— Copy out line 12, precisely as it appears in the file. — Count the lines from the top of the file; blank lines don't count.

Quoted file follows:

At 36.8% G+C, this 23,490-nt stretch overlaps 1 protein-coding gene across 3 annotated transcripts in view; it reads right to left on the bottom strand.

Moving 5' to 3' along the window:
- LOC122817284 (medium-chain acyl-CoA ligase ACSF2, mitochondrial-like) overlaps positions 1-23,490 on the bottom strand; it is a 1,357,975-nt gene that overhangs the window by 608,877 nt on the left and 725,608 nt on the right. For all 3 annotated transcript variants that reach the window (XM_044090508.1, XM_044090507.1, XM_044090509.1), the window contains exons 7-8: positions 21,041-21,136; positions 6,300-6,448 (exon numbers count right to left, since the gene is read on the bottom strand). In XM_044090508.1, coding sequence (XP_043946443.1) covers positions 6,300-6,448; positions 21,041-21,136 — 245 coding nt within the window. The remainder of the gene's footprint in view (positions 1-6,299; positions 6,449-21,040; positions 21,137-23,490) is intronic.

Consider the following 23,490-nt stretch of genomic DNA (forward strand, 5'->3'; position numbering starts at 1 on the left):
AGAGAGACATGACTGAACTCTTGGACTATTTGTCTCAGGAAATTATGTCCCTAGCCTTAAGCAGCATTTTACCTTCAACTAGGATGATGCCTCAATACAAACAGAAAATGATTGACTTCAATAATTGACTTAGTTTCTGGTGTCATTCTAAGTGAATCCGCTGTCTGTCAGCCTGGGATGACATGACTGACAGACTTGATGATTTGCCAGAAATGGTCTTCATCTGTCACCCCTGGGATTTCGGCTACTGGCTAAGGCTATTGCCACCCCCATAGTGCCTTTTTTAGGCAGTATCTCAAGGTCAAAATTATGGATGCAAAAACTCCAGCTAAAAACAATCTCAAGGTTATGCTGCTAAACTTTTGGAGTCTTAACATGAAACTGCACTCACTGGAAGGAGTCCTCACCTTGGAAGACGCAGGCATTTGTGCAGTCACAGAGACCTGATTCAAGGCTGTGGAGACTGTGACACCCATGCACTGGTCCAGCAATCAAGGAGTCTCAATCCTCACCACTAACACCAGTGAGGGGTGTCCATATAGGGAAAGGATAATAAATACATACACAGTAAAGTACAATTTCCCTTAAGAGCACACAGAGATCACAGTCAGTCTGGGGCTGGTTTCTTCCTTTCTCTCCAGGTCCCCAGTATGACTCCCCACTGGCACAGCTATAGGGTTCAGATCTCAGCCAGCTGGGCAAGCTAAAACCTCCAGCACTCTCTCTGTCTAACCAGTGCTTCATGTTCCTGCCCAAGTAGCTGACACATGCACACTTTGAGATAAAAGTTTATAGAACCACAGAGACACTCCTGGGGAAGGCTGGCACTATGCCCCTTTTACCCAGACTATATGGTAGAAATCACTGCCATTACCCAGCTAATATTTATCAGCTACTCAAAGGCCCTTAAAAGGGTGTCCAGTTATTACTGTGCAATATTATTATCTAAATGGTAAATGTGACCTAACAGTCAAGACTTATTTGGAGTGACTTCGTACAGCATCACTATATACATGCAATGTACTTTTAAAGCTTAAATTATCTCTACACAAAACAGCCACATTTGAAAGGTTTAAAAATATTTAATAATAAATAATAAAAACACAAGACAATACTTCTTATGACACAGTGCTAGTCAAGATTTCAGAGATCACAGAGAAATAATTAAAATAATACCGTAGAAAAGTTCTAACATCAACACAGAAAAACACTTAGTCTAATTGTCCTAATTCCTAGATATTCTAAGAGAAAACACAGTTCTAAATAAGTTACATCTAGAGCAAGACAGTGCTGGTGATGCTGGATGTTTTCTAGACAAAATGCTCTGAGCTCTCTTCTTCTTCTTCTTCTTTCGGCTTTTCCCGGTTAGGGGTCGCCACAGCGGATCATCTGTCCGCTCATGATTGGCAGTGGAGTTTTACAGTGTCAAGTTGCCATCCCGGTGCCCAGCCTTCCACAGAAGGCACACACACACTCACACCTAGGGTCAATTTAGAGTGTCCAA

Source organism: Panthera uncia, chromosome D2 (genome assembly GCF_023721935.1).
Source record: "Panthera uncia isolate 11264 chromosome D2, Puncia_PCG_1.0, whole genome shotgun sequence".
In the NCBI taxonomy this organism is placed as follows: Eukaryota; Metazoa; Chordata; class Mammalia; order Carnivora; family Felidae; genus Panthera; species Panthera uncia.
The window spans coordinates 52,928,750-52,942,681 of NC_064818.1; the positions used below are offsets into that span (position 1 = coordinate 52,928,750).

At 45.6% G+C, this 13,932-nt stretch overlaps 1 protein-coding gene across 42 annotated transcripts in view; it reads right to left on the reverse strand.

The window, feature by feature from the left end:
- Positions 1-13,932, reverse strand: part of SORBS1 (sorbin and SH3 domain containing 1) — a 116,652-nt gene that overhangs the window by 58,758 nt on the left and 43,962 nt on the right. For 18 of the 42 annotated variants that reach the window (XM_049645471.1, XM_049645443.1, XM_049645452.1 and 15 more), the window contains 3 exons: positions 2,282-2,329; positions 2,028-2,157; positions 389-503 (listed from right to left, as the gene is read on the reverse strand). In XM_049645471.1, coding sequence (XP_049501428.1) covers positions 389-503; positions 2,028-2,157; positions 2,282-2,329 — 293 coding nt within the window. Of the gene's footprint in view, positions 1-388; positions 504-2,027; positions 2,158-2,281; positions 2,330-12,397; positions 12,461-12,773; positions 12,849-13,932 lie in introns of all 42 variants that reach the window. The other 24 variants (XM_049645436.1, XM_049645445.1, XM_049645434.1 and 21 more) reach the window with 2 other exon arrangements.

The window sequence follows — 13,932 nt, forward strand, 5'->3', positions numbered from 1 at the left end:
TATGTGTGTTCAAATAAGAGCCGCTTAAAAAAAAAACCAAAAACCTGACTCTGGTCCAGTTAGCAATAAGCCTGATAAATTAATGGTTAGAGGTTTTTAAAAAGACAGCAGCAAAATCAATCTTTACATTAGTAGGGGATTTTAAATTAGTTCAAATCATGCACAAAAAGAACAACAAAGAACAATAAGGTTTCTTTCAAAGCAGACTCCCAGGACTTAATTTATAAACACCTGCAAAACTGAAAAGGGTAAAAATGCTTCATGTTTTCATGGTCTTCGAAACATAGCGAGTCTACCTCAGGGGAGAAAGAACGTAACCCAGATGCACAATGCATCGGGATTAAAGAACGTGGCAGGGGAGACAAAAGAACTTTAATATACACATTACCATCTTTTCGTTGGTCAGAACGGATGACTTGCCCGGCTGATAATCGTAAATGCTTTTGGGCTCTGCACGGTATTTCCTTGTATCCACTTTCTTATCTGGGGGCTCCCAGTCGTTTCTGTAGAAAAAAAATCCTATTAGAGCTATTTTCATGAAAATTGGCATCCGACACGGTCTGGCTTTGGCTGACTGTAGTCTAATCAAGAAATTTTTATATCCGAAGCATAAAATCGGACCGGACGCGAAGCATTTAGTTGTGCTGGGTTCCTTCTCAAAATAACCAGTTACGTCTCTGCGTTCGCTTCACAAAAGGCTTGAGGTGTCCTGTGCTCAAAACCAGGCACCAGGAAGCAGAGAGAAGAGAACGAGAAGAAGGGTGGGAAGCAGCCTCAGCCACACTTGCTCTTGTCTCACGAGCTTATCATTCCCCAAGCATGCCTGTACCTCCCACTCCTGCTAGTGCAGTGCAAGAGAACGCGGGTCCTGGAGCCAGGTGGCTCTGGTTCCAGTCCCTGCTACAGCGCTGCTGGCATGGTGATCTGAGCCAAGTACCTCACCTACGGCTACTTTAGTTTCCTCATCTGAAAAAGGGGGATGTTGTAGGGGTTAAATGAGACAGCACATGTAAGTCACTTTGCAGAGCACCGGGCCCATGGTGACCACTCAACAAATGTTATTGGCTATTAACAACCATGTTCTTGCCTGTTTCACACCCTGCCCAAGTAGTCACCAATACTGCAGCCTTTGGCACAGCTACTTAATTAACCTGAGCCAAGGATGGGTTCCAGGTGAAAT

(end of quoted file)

- Positions 1-13,932, reverse strand: part of SORBS1 (sorbin and SH3 domain containing 1) — a 116,652-nt gene that overhangs the window by 58,758 nt on the left and 43,962 nt on the right. For 18 of the 42 annotated variants that reach the window (XM_049645471.1, XM_049645443.1, XM_049645452.1 and 15 more), the window contains 3 exons: positions 2,282-2,329; positions 2,028-2,157; positions 389-503 (listed from right to left, as the gene is read on the reverse strand). In XM_049645471.1, coding sequence (XP_049501428.1) covers positions 389-503; positions 2,028-2,157; positions 2,282-2,329 — 293 coding nt within the window. Of the gene's footprint in view, positions 1-388; positions 504-2,027; positions 2,158-2,281; positions 2,330-12,397; positions 12,461-12,773; positions 12,849-13,932 lie in introns of all 42 variants that reach the window. The other 24 variants (XM_049645436.1, XM_049645445.1, XM_049645434.1 and 21 more) reach the window with 2 other exon arrangements.